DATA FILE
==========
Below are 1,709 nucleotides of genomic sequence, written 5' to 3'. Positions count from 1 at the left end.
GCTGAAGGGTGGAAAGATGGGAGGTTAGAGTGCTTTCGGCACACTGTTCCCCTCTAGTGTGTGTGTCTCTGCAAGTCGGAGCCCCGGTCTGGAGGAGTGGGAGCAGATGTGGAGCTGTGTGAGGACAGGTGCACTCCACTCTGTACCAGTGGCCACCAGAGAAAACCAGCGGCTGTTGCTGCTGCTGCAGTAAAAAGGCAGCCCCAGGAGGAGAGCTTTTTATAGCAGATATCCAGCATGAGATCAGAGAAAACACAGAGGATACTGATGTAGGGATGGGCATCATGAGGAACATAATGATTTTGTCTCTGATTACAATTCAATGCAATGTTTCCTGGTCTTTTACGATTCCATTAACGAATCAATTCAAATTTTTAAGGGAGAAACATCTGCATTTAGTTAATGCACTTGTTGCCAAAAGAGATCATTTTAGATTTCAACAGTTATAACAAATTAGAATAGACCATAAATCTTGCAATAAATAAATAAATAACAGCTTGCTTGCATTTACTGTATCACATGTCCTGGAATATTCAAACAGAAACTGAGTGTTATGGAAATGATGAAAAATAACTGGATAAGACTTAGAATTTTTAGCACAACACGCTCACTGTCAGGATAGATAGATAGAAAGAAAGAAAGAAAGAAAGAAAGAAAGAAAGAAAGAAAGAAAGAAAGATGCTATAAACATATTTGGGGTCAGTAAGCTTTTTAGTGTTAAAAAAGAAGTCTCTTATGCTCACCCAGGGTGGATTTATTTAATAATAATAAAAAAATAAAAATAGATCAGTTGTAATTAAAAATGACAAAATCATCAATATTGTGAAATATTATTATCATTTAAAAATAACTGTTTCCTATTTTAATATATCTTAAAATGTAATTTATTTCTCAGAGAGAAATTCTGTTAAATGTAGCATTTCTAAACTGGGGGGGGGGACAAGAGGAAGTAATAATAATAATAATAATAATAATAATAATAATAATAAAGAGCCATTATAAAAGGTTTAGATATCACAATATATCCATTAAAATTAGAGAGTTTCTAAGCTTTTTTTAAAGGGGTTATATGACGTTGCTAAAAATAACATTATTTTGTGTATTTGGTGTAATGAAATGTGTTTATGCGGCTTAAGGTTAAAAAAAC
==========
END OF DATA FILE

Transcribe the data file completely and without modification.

Below are 1,709 nucleotides of genomic sequence, written 5' to 3'. Positions count from 1 at the left end.
GCTGAAGGGTGGAAAGATGGGAGGTTAGAGTGCTTTCGGCACACTGTTCCCCTCTAGTGTGTGTGTCTCTGCAAGTCGGAGCCCCGGTCTGGAGGAGTGGGAGCAGATGTGGAGCTGTGTGAGGACAGGTGCACTCCACTCTGTACCAGTGGCCACCAGAGAAAACCAGCGGCTGTTGCTGCTGCTGCAGTAAAAAGGCAGCCCCAGGAGGAGAGCTTTTTATAGCAGATATCCAGCATGAGATCAGAGAAAACACAGAGGATACTGATGTAGGGATGGGCATCATGAGGAACATAATGATTTTGTCTCTGATTACAATTCAATGCAATGTTTCCTGGTCTTTTACGATTCCATTAACGAATCAATTCAAATTTTTAAGGGAGAAACATCTGCATTTAGTTAATGCACTTGTTGCCAAAAGAGATCATTTTAGATTTCAACAGTTATAACAAATTAGAATAGACCATAAATCTTGCAATAAATAAATAAATAACAGCTTGCTTGCATTTACTGTATCACATGTCCTGGAATATTCAAACAGAAACTGAGTGTTATGGAAATGATGAAAAATAACTGGATAAGACTTAGAATTTTTAGCACAACACGCTCACTGTCAGGATAGATAGATAGAAAGAAAGAAAGAAAGAAAGAAAGAAAGAAAGAAAGAAAGAAAGAAAGATGCTATAAACATATTTGGGGTCAGTAAGCTTTTTAGTGTTAAAAAAGAAGTCTCTTATGCTCACCCAGGGTGGATTTATTTAATAATAATAAAAAAATAAAAATAGATCAGTTGTAATTAAAAATGACAAAATCATCAATATTGTGAAATATTATTATCATTTAAAAATAACTGTTTCCTATTTTAATATATCTTAAAATGTAATTTATTTCTCAGAGAGAAATTCTGTTAAATGTAGCATTTCTAAACTGGGGGGGGGGACAAGAGGAAGTAATAATAATAATAATAATAATAATAATAATAATAATAAAGAGCCATTATAAAAGGTTTAGATATCACAATATATCCATTAAAATTAGAGAGTTTCTAAGCTTTTTTTAAAGGGGTTATATGACGTTGCTAAAAATAACATTATTTTGTGTATTTGGTGTAATGAAATGTGTTTATGCGGCTTAAGGTTAAAAAAAC